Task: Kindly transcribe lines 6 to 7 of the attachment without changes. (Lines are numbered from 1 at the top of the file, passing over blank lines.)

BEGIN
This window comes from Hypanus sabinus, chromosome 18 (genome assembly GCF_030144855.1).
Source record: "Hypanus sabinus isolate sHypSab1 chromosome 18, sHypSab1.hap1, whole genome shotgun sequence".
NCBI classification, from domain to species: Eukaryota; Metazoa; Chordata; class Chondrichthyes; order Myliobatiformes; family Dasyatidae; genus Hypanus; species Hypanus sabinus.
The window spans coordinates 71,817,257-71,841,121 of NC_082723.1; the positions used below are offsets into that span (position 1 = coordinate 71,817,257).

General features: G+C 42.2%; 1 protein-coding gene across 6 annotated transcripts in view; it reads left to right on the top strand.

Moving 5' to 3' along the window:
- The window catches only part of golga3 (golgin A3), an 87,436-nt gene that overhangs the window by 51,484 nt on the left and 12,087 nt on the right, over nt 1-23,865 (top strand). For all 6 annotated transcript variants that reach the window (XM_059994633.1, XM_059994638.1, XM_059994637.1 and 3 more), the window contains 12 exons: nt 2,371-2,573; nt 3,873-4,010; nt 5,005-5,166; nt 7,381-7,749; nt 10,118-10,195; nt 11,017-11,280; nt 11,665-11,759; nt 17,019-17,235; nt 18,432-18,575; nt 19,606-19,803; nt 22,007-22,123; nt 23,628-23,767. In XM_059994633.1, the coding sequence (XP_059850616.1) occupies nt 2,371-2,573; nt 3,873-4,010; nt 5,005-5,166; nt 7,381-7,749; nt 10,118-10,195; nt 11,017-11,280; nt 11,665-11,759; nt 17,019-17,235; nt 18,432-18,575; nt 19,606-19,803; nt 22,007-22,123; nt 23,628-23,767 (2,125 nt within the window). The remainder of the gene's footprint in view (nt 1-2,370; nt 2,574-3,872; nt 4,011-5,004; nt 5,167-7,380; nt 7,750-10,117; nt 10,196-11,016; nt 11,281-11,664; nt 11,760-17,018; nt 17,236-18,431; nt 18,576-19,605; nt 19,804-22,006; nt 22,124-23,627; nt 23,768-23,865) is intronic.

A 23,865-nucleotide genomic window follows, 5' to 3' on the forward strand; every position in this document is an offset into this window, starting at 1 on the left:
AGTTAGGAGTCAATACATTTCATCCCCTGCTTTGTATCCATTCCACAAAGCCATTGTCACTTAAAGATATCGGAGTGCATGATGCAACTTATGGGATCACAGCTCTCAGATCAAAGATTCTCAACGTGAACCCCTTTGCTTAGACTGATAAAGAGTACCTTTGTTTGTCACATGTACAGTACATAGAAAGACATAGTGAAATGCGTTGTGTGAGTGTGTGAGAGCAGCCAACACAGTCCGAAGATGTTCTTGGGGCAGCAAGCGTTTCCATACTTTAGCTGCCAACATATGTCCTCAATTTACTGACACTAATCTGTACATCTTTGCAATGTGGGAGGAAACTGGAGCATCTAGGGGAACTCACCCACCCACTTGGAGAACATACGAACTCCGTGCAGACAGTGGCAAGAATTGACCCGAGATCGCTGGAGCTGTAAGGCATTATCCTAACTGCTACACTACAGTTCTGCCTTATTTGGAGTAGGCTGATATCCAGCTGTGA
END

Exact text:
Moving 5' to 3' along the window:
- The window catches only part of golga3 (golgin A3), an 87,436-nt gene that overhangs the window by 51,484 nt on the left and 12,087 nt on the right, over nt 1-23,865 (top strand). For all 6 annotated transcript variants that reach the window (XM_059994633.1, XM_059994638.1, XM_059994637.1 and 3 more), the window contains 12 exons: nt 2,371-2,573; nt 3,873-4,010; nt 5,005-5,166; nt 7,381-7,749; nt 10,118-10,195; nt 11,017-11,280; nt 11,665-11,759; nt 17,019-17,235; nt 18,432-18,575; nt 19,606-19,803; nt 22,007-22,123; nt 23,628-23,767. In XM_059994633.1, the coding sequence (XP_059850616.1) occupies nt 2,371-2,573; nt 3,873-4,010; nt 5,005-5,166; nt 7,381-7,749; nt 10,118-10,195; nt 11,017-11,280; nt 11,665-11,759; nt 17,019-17,235; nt 18,432-18,575; nt 19,606-19,803; nt 22,007-22,123; nt 23,628-23,767 (2,125 nt within the window). The remainder of the gene's footprint in view (nt 1-2,370; nt 2,574-3,872; nt 4,011-5,004; nt 5,167-7,380; nt 7,750-10,117; nt 10,196-11,016; nt 11,281-11,664; nt 11,760-17,018; nt 17,236-18,431; nt 18,576-19,605; nt 19,804-22,006; nt 22,124-23,627; nt 23,768-23,865) is intronic.